Silicon Valley was bowled over by Barack Obama. Hillary Clinton, not so much.
The chair of Clinton's campaign said the Democratic party's likely presidential nominee is gathering support in the tech community — and plans to spend the time interacting with people to win the backing of the industry's most influential players.
"We’ve gotten more support from tech leaders across Silicon Valley and I think that we welcome that," said John Podesta in remarks Thursday at the Code Conference. "They want to know if she's on the level, and that takes a lot of being able to interact."
Podesta has been a major figure in the Democratic party for the past two decades, serving as President Bill Clinton’s chief of staff, founder of the Center for American Progress and serving as a top adviser to President Barack Obama. Now he’s working to elect Hillary Clinton.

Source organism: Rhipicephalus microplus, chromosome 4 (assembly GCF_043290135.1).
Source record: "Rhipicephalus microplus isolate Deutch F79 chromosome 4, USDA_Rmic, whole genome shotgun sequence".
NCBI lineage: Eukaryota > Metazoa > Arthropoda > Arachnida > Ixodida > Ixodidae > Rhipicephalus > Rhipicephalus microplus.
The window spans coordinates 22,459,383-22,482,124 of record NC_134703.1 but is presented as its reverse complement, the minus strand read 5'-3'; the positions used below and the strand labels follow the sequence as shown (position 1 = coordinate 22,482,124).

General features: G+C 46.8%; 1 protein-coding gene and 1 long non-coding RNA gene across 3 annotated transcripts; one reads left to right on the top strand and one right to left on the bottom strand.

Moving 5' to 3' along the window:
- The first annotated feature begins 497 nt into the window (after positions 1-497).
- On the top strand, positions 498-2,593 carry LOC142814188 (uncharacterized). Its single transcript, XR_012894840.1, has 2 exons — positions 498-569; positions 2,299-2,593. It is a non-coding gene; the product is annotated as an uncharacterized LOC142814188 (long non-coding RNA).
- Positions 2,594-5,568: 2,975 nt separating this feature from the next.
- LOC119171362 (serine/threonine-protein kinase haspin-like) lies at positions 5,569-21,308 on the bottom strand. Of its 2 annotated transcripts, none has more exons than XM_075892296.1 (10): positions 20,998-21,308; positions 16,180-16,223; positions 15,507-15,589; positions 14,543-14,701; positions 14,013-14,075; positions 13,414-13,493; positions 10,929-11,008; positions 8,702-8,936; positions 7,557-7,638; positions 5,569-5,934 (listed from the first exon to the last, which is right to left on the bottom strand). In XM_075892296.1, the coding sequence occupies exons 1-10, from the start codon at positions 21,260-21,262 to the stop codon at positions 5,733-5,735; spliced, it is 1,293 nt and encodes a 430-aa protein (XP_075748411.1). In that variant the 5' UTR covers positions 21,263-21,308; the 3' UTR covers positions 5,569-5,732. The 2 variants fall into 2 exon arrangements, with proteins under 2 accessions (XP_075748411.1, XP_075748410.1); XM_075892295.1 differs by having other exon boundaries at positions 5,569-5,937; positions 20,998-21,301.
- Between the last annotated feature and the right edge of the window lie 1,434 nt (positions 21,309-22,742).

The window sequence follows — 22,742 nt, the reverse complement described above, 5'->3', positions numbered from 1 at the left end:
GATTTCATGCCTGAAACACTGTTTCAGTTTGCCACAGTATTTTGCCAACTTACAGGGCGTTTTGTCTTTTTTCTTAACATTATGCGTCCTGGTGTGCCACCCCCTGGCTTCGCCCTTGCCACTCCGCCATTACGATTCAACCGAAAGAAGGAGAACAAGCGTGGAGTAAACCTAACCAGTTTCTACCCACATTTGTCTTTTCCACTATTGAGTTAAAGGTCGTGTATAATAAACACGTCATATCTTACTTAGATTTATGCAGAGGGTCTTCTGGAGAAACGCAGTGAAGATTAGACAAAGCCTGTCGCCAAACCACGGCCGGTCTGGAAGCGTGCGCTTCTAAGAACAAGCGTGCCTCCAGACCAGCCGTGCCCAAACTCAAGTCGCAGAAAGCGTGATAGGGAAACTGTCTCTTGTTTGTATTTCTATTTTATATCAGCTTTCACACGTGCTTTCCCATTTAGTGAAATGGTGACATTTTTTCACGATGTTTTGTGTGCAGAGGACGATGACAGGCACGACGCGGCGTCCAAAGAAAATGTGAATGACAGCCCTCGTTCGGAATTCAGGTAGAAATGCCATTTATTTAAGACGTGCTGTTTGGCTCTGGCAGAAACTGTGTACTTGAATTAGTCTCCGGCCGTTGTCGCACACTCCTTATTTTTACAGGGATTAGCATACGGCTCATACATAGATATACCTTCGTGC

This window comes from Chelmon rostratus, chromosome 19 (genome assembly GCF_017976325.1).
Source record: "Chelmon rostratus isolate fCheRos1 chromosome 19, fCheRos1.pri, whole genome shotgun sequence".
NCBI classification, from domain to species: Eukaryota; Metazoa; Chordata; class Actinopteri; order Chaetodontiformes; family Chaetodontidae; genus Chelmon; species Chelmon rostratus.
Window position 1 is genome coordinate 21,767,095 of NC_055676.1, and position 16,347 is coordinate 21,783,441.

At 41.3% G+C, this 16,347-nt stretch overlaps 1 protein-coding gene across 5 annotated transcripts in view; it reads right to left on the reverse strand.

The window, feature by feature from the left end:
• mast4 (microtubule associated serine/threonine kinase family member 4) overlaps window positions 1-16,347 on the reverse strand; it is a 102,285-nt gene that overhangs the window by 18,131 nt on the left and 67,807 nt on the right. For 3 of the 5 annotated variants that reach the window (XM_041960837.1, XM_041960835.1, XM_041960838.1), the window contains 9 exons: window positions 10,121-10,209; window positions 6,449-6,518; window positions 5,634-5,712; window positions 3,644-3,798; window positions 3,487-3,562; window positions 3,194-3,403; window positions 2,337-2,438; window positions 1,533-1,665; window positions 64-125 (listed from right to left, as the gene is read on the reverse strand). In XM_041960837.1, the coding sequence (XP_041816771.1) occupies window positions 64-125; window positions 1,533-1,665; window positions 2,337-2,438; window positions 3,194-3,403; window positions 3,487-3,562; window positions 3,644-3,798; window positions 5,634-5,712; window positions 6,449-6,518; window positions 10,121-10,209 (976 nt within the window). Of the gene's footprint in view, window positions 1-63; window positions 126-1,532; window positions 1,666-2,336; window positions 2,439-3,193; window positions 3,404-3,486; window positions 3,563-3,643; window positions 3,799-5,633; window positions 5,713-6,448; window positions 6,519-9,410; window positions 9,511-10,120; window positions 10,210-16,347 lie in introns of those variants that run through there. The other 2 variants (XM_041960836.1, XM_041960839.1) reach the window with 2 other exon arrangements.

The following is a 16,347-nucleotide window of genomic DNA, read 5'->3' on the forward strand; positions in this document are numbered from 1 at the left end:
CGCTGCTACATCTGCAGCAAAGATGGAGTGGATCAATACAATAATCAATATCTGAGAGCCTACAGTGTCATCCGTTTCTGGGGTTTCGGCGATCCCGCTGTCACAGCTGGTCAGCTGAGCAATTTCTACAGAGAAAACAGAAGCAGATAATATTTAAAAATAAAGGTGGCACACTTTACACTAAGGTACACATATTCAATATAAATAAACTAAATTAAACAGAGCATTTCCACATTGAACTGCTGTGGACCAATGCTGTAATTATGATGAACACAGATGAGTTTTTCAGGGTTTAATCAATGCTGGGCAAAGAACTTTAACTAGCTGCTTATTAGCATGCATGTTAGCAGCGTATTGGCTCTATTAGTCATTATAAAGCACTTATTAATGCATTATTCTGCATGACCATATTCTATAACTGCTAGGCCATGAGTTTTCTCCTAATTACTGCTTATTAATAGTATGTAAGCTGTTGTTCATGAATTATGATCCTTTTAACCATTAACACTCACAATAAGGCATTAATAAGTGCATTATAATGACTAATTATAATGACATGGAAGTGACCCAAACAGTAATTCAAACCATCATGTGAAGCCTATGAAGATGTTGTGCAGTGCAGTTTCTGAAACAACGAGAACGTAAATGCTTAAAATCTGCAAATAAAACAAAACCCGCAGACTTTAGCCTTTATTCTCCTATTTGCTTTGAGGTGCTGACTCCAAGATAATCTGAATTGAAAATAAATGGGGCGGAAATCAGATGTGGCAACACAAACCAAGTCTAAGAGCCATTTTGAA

He talked about issues that have been a drag on Hillary Clinton campaign, notably the ongoing controversy about her use of a private email account while conducting business as Secretary of State, and a hard-fought primary battle with Vermont Sen. Bernie Sanders.
The Republican party's presumptive nominee, Donald Trump, has been trolling her on Twitter, disparaging her as "Crooked Hillary" — a nickname she's been unable to shake or respond to in kind.
"She's taken flack from both the left and the right," Podesta acknowledged.
But once the primary is over, with the final round of primaries next week, Podesta predicted Clinton will begin to gain momentum in Silicon Valley and elsewhere around the country.
"We’ll probably roll out a group of tech leaders who support her before the election," Podesta said. "I think that will be an impressive list."
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This article originally appeared on Recode.net.